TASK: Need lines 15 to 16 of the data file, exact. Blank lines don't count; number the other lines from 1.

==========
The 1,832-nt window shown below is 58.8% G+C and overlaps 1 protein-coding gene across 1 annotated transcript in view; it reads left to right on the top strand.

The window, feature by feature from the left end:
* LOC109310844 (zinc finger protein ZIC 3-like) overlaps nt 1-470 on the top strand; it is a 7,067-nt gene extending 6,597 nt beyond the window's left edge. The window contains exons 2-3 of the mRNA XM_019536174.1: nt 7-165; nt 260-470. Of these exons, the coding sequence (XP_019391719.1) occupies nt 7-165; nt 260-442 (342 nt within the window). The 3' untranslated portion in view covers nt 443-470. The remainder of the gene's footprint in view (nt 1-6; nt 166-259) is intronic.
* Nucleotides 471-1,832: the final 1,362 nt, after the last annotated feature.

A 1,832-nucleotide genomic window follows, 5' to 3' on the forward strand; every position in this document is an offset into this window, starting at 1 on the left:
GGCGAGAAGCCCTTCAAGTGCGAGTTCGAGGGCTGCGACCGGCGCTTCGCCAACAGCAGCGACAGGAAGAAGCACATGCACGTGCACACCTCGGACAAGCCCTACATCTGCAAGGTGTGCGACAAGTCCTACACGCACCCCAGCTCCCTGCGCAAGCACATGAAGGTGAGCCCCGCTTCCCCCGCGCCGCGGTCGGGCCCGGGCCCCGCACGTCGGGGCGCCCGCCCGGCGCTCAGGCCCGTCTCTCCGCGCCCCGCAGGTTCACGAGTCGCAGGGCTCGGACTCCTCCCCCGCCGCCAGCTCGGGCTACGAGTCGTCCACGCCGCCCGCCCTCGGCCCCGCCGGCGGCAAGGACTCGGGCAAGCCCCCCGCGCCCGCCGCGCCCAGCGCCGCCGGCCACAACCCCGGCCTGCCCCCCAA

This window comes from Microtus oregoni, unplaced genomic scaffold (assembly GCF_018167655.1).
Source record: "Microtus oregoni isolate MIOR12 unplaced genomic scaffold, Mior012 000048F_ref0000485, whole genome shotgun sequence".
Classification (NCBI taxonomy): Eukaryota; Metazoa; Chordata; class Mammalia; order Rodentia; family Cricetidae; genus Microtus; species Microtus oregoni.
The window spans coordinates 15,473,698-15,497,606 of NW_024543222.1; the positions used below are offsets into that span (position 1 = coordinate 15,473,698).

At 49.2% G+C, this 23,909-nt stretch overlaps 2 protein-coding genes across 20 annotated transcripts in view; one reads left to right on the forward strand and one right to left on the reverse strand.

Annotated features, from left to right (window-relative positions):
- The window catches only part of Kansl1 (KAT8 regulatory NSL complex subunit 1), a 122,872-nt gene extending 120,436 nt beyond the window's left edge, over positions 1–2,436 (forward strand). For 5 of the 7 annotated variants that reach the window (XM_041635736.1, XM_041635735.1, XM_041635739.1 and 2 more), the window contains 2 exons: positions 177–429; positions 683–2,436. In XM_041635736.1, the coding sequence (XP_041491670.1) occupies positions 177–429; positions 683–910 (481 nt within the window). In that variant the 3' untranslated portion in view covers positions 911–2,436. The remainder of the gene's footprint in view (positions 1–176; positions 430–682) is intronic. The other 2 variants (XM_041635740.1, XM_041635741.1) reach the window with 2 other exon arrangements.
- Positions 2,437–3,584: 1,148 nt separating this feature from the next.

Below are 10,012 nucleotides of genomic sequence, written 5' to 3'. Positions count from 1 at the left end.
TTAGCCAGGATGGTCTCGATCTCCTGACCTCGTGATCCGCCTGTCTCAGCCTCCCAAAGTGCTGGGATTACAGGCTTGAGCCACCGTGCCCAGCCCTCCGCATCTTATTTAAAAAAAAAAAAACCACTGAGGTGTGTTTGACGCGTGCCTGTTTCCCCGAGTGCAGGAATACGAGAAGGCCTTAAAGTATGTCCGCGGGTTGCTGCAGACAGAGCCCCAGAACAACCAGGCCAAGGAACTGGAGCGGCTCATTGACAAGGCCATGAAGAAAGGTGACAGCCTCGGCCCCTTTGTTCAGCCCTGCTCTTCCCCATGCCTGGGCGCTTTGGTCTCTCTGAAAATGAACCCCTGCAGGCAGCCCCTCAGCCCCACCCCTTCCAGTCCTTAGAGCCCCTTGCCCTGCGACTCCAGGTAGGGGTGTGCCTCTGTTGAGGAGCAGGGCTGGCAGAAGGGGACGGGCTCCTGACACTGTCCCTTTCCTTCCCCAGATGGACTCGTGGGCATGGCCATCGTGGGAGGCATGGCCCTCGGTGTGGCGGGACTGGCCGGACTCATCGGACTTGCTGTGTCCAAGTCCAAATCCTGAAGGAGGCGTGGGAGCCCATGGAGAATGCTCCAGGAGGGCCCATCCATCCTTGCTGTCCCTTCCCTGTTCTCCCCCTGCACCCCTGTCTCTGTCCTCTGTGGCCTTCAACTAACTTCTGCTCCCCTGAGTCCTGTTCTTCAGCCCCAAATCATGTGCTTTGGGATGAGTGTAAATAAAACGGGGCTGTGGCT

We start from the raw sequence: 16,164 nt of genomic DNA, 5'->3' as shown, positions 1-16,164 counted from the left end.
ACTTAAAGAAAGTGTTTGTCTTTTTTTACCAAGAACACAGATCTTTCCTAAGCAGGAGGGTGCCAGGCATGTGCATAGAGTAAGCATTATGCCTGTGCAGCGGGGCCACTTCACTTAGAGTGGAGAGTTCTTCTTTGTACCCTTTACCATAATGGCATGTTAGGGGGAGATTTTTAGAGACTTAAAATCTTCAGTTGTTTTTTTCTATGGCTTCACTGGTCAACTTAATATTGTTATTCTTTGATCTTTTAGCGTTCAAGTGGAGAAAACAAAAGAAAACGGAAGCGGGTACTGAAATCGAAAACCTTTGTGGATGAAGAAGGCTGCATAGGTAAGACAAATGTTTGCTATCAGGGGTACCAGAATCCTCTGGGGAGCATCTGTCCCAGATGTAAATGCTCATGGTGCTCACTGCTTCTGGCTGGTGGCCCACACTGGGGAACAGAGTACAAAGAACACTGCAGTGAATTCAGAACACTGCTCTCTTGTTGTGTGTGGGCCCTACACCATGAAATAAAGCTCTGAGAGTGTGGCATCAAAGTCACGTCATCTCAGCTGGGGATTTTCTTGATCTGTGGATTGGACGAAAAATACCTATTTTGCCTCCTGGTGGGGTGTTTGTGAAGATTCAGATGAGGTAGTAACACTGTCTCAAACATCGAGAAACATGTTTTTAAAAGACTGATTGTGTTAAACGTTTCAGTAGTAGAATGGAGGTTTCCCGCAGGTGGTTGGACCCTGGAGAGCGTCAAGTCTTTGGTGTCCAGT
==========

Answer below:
Below are 10,012 nucleotides of genomic sequence, written 5' to 3'. Positions count from 1 at the left end.
TTAGCCAGGATGGTCTCGATCTCCTGACCTCGTGATCCGCCTGTCTCAGCCTCCCAAAGTGCTGGGATTACAGGCTTGAGCCACCGTGCCCAGCCCTCCGCATCTTATTTAAAAAAAAAAAAACCACTGAGGTGTGTTTGACGCGTGCCTGTTTCCCCGAGTGCAGGAATACGAGAAGGCCTTAAAGTATGTCCGCGGGTTGCTGCAGACAGAGCCCCAGAACAACCAGGCCAAGGAACTGGAGCGGCTCATTGACAAGGCCATGAAGAAAGGTGACAGCCTCGGCCCCTTTGTTCAGCCCTGCTCTTCCCCATGCCTGGGCGCTTTGGTCTCTCTGAAAATGAACCCCTGCAGGCAGCCCCTCAGCCCCACCCCTTCCAGTCCTTAGAGCCCCTTGCCCTGCGACTCCAGGTAGGGGTGTGCCTCTGTTGAGGAGCAGGGCTGGCAGAAGGGGACGGGCTCCTGACACTGTCCCTTTCCTTCCCCAGATGGACTCGTGGGCATGGCCATCGTGGGAGGCATGGCCCTCGGTGTGGCGGGACTGGCCGGACTCATCGGACTTGCTGTGTCCAAGTCCAAATCCTGAAGGAGGCGTGGGAGCCCATGGAGAATGCTCCAGGAGGGCCCATCCATCCTTGCTGTCCCTTCCCTGTTCTCCCCCTGCACCCCTGTCTCTGTCCTCTGTGGCCTTCAACTAACTTCTGCTCCCCTGAGTCCTGTTCTTCAGCCCCAAATCATGTGCTTTGGGATGAGTGTAAATAAAACGGGGCTGTGGCT